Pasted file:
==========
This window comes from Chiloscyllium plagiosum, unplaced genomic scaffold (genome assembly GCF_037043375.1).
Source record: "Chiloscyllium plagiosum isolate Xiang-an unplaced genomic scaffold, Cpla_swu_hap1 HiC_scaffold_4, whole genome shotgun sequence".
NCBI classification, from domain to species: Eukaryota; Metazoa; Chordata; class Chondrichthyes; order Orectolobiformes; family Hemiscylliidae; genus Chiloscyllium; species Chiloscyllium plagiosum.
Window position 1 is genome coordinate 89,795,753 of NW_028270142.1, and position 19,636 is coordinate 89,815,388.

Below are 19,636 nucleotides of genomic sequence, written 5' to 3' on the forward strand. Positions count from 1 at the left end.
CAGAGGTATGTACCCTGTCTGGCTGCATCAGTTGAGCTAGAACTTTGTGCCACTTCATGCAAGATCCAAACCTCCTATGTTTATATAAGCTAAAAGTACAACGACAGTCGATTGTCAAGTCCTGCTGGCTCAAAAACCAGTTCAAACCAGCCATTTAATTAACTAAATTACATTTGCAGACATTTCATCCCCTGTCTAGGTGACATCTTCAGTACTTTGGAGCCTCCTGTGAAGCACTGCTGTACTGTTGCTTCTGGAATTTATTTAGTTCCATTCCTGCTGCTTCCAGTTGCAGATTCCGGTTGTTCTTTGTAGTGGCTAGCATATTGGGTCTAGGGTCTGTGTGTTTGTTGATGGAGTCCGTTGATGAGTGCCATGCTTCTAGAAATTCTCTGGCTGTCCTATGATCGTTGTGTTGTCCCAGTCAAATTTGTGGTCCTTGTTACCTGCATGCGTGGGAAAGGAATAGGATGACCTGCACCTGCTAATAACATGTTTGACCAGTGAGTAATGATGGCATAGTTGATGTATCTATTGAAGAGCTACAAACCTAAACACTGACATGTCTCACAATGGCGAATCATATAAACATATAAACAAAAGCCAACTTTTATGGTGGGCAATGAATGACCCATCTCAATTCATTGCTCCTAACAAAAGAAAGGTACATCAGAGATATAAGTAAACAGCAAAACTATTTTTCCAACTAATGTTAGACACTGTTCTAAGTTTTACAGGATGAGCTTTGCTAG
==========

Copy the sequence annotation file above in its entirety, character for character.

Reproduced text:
This window comes from Chiloscyllium plagiosum, unplaced genomic scaffold (genome assembly GCF_037043375.1).
Source record: "Chiloscyllium plagiosum isolate Xiang-an unplaced genomic scaffold, Cpla_swu_hap1 HiC_scaffold_4, whole genome shotgun sequence".
NCBI classification, from domain to species: Eukaryota; Metazoa; Chordata; class Chondrichthyes; order Orectolobiformes; family Hemiscylliidae; genus Chiloscyllium; species Chiloscyllium plagiosum.
Window position 1 is genome coordinate 89,795,753 of NW_028270142.1, and position 19,636 is coordinate 89,815,388.

Below are 19,636 nucleotides of genomic sequence, written 5' to 3' on the forward strand. Positions count from 1 at the left end.
CAGAGGTATGTACCCTGTCTGGCTGCATCAGTTGAGCTAGAACTTTGTGCCACTTCATGCAAGATCCAAACCTCCTATGTTTATATAAGCTAAAAGTACAACGACAGTCGATTGTCAAGTCCTGCTGGCTCAAAAACCAGTTCAAACCAGCCATTTAATTAACTAAATTACATTTGCAGACATTTCATCCCCTGTCTAGGTGACATCTTCAGTACTTTGGAGCCTCCTGTGAAGCACTGCTGTACTGTTGCTTCTGGAATTTATTTAGTTCCATTCCTGCTGCTTCCAGTTGCAGATTCCGGTTGTTCTTTGTAGTGGCTAGCATATTGGGTCTAGGGTCTGTGTGTTTGTTGATGGAGTCCGTTGATGAGTGCCATGCTTCTAGAAATTCTCTGGCTGTCCTATGATCGTTGTGTTGTCCCAGTCAAATTTGTGGTCCTTGTTACCTGCATGCGTGGGAAAGGAATAGGATGACCTGCACCTGCTAATAACATGTTTGACCAGTGAGTAATGATGGCATAGTTGATGTATCTATTGAAGAGCTACAAACCTAAACACTGACATGTCTCACAATGGCGAATCATATAAACATATAAACAAAAGCCAACTTTTATGGTGGGCAATGAATGACCCATCTCAATTCATTGCTCCTAACAAAAGAAAGGTACATCAGAGATATAAGTAAACAGCAAAACTATTTTTCCAACTAATGTTAGACACTGTTCTAAGTTTTACAGGATGAGCTTTGCTAG